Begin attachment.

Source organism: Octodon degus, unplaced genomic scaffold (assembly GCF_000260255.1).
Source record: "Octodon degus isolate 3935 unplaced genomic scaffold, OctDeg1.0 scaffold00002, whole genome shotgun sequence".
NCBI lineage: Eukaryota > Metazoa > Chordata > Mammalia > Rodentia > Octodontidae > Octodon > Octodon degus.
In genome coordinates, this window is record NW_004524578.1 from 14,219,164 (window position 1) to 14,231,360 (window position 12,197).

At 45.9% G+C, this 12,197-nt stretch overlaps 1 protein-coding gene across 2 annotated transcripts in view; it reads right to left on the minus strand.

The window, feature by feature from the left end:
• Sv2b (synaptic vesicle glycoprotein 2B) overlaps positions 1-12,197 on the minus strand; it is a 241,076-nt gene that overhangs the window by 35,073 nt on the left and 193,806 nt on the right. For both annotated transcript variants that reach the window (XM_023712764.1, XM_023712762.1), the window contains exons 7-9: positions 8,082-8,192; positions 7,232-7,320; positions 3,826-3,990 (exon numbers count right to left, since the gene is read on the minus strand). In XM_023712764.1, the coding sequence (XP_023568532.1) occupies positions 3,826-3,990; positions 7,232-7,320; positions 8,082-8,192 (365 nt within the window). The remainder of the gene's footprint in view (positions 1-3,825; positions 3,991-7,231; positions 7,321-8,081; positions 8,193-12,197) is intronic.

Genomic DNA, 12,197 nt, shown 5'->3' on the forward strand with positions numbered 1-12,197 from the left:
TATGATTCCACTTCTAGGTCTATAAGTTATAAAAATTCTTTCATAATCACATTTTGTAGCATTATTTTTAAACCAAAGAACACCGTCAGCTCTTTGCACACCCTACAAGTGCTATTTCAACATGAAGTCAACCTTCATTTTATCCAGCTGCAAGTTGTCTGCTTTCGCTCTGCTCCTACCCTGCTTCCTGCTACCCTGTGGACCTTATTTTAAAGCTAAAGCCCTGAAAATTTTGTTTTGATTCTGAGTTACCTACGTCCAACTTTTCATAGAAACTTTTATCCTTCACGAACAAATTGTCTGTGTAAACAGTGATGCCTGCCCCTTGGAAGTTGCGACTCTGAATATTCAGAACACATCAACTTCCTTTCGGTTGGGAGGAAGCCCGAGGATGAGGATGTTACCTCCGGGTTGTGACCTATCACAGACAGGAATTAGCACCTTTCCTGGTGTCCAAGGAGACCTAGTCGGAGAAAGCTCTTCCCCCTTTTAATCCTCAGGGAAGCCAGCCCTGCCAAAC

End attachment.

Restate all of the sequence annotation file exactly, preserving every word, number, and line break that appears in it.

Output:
Source organism: Octodon degus, unplaced genomic scaffold (assembly GCF_000260255.1).
Source record: "Octodon degus isolate 3935 unplaced genomic scaffold, OctDeg1.0 scaffold00002, whole genome shotgun sequence".
NCBI lineage: Eukaryota > Metazoa > Chordata > Mammalia > Rodentia > Octodontidae > Octodon > Octodon degus.
In genome coordinates, this window is record NW_004524578.1 from 14,219,164 (window position 1) to 14,231,360 (window position 12,197).

At 45.9% G+C, this 12,197-nt stretch overlaps 1 protein-coding gene across 2 annotated transcripts in view; it reads right to left on the minus strand.

The window, feature by feature from the left end:
• Sv2b (synaptic vesicle glycoprotein 2B) overlaps positions 1-12,197 on the minus strand; it is a 241,076-nt gene that overhangs the window by 35,073 nt on the left and 193,806 nt on the right. For both annotated transcript variants that reach the window (XM_023712764.1, XM_023712762.1), the window contains exons 7-9: positions 8,082-8,192; positions 7,232-7,320; positions 3,826-3,990 (exon numbers count right to left, since the gene is read on the minus strand). In XM_023712764.1, the coding sequence (XP_023568532.1) occupies positions 3,826-3,990; positions 7,232-7,320; positions 8,082-8,192 (365 nt within the window). The remainder of the gene's footprint in view (positions 1-3,825; positions 3,991-7,231; positions 7,321-8,081; positions 8,193-12,197) is intronic.

Genomic DNA, 12,197 nt, shown 5'->3' on the forward strand with positions numbered 1-12,197 from the left:
TATGATTCCACTTCTAGGTCTATAAGTTATAAAAATTCTTTCATAATCACATTTTGTAGCATTATTTTTAAACCAAAGAACACCGTCAGCTCTTTGCACACCCTACAAGTGCTATTTCAACATGAAGTCAACCTTCATTTTATCCAGCTGCAAGTTGTCTGCTTTCGCTCTGCTCCTACCCTGCTTCCTGCTACCCTGTGGACCTTATTTTAAAGCTAAAGCCCTGAAAATTTTGTTTTGATTCTGAGTTACCTACGTCCAACTTTTCATAGAAACTTTTATCCTTCACGAACAAATTGTCTGTGTAAACAGTGATGCCTGCCCCTTGGAAGTTGCGACTCTGAATATTCAGAACACATCAACTTCCTTTCGGTTGGGAGGAAGCCCGAGGATGAGGATGTTACCTCCGGGTTGTGACCTATCACAGACAGGAATTAGCACCTTTCCTGGTGTCCAAGGAGACCTAGTCGGAGAAAGCTCTTCCCCCTTTTAATCCTCAGGGAAGCCAGCCCTGCCAAAC